In a previous post, I suggested 10 ideas for crafting stories among unreached people groups (UPGs). Here are a few more.
Start with the human family
Within traditional cultures, family is central to daily life, moral decisions, and sense of identity. Many people discuss the fact that God is “Father” and that his people are brothers and sisters; however, two points can get overlooked.
- First, from the beginning God created a human family. This is the fundamental identity of “humanity” (cf. Acts 17:28–29).
- Second, conversion entails gaining and entering into a larger (human) family. One does not merely “leave” his or her birth family.
Highlight new creation
So many people groups understand the importance of the concrete, physical world (i.e. nature, farming, disease, land, labor, etc.). These people are sensitive to the reality of corruption in the world.
The world needs restoration, not simply individuals.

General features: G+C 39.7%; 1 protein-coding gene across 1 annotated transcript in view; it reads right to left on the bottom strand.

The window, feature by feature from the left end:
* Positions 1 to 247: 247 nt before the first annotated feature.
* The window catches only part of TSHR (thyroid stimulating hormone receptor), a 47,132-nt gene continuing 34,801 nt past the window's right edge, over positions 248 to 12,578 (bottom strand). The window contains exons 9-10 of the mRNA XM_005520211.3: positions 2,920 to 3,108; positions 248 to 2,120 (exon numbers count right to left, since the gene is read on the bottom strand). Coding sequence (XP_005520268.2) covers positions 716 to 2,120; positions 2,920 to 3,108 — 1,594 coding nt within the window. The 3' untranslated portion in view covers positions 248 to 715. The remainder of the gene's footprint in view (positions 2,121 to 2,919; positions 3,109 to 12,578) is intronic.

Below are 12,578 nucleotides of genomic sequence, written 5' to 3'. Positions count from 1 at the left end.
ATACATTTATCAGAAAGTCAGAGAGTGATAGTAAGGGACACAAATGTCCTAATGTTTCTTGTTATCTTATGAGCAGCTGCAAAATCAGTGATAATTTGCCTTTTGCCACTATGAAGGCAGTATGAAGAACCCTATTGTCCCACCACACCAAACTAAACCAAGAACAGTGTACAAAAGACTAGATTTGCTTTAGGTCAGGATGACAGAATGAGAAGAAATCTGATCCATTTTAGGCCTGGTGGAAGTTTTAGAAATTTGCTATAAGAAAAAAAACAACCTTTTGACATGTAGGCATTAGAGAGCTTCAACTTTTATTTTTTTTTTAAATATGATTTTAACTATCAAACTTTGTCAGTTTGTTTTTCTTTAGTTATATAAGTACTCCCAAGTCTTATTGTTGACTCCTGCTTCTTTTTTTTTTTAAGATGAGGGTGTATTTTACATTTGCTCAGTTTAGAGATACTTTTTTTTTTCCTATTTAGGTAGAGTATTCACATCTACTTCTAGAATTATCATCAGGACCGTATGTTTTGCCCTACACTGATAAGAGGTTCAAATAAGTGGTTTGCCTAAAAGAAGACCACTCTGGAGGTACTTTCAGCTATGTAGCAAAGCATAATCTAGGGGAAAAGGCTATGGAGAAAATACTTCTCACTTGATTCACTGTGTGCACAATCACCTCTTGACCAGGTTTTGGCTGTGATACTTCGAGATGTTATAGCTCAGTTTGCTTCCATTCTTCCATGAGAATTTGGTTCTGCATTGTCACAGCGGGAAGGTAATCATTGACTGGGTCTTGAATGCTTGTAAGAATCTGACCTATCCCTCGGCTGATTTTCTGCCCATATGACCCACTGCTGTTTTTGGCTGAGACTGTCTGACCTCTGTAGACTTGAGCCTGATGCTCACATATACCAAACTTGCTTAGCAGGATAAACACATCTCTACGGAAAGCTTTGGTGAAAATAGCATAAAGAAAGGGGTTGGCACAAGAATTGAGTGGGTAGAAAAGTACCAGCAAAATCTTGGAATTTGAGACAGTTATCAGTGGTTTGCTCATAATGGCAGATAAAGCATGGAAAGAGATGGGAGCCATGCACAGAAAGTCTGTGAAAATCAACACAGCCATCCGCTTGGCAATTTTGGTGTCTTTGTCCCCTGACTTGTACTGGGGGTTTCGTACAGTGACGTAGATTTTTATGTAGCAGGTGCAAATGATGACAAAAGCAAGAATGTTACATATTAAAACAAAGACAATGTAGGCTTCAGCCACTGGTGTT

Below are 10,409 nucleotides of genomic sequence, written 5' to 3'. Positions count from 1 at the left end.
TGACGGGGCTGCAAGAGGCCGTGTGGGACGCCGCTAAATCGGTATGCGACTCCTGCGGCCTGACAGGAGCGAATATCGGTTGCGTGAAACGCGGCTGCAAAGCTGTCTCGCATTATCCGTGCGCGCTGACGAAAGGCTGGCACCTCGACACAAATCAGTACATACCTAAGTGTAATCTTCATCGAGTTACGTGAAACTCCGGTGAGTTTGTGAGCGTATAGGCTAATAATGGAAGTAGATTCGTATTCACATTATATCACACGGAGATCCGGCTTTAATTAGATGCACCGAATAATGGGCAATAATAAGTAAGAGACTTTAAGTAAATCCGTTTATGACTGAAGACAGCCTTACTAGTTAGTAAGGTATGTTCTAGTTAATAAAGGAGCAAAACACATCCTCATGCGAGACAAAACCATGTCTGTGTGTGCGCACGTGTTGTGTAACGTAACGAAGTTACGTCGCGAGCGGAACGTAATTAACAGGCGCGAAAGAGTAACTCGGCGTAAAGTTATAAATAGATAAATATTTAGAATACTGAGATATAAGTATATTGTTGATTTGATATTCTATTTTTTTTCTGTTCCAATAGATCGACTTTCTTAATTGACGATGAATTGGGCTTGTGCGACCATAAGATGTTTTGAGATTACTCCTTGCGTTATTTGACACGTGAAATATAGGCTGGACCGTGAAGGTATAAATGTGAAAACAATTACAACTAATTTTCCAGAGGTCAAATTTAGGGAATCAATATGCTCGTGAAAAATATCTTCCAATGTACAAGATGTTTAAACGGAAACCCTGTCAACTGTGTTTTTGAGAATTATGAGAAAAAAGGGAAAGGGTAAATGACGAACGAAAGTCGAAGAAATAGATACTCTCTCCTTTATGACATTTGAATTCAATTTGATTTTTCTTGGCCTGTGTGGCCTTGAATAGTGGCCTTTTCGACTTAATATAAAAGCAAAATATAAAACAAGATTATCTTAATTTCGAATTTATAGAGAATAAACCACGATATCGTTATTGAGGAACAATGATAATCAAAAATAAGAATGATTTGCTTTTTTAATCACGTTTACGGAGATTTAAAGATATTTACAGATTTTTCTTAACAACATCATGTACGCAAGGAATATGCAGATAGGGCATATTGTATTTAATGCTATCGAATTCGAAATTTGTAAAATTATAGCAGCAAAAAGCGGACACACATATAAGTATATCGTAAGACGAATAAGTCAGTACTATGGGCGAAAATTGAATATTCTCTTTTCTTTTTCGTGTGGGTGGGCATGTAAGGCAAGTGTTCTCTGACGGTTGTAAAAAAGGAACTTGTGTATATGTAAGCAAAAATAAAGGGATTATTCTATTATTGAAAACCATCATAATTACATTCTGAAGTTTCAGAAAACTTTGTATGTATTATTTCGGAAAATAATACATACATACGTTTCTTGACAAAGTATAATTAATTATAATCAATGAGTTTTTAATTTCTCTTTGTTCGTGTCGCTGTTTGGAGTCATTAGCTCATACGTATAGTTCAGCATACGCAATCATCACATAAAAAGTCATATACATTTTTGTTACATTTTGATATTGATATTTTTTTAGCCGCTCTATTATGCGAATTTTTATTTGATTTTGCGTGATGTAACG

By emphasizing the fact that God will make a new heaven and new earth, people gain a holistic view of salvation. The concrete world matters.
Address the “curse” motif
Throughout the ancient world as in many UPG cultures, the themes of “curse” and “blessing” loom large in the social consciousness. By surveying the Bible, one finds this imagery is also closely tied theologically to honor and shame.
In Genesis 12, God promises to use Abraham to bless all nations and so reverse the curse (cf. Galatians 3).
Make resurrection central
Surprisingly, the resurrection is grossly under emphasized in common “gospel presentations.” I am referring to the resurrection of both Jesus and his people. Even within highly developed formal declarations, major evangelical theologians literally have forgotten to mention Christ’s resurrection (cf. The Cambridge Declaration).
Death is relevant to all cultures. It is good news to hear that Christ defeats death and that we too will gain physical bodies.
Explain the practical effects of salvation
People want to know why our gospel message practically matters. Similarly, many traditional cultures see a close relationship between “religion” and “ethics.” People want to know that God will actually transform people to do good works.
We are not only rescued from the penalty of sin; we are saved from the power of sin (cf. Rom 6:17; Eph 2:10). This is possible because of the Holy Spirit (Rom 8:4ff).
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